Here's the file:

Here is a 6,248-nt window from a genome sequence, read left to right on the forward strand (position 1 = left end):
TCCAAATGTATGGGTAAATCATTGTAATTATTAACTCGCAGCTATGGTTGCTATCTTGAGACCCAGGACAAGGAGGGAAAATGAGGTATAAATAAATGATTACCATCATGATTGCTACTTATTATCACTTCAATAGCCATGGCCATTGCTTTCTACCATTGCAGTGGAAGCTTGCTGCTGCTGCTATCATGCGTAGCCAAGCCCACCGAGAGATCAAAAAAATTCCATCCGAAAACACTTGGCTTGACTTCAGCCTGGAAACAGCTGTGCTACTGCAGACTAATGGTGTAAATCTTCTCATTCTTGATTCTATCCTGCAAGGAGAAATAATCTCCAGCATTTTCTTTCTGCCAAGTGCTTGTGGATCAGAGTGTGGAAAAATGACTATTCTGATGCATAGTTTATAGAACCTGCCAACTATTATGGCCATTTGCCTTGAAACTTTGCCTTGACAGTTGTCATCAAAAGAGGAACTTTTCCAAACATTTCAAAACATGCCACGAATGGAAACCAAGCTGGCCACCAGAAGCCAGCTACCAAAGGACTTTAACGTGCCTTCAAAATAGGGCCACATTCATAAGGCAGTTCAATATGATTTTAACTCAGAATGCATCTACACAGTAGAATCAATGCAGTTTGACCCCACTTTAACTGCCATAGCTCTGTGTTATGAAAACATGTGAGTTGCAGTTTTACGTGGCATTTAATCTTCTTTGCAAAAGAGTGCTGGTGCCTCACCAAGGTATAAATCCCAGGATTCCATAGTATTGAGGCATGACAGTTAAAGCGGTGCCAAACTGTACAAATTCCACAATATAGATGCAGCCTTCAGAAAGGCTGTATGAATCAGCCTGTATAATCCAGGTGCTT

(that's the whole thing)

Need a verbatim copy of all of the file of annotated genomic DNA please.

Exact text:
Here is a 6,248-nt window from a genome sequence, read left to right on the forward strand (position 1 = left end):
TCCAAATGTATGGGTAAATCATTGTAATTATTAACTCGCAGCTATGGTTGCTATCTTGAGACCCAGGACAAGGAGGGAAAATGAGGTATAAATAAATGATTACCATCATGATTGCTACTTATTATCACTTCAATAGCCATGGCCATTGCTTTCTACCATTGCAGTGGAAGCTTGCTGCTGCTGCTATCATGCGTAGCCAAGCCCACCGAGAGATCAAAAAAATTCCATCCGAAAACACTTGGCTTGACTTCAGCCTGGAAACAGCTGTGCTACTGCAGACTAATGGTGTAAATCTTCTCATTCTTGATTCTATCCTGCAAGGAGAAATAATCTCCAGCATTTTCTTTCTGCCAAGTGCTTGTGGATCAGAGTGTGGAAAAATGACTATTCTGATGCATAGTTTATAGAACCTGCCAACTATTATGGCCATTTGCCTTGAAACTTTGCCTTGACAGTTGTCATCAAAAGAGGAACTTTTCCAAACATTTCAAAACATGCCACGAATGGAAACCAAGCTGGCCACCAGAAGCCAGCTACCAAAGGACTTTAACGTGCCTTCAAAATAGGGCCACATTCATAAGGCAGTTCAATATGATTTTAACTCAGAATGCATCTACACAGTAGAATCAATGCAGTTTGACCCCACTTTAACTGCCATAGCTCTGTGTTATGAAAACATGTGAGTTGCAGTTTTACGTGGCATTTAATCTTCTTTGCAAAAGAGTGCTGGTGCCTCACCAAGGTATAAATCCCAGGATTCCATAGTATTGAGGCATGACAGTTAAAGCGGTGCCAAACTGTACAAATTCCACAATATAGATGCAGCCTTCAGAAAGGCTGTATGAATCAGCCTGTATAATCCAGGTGCTT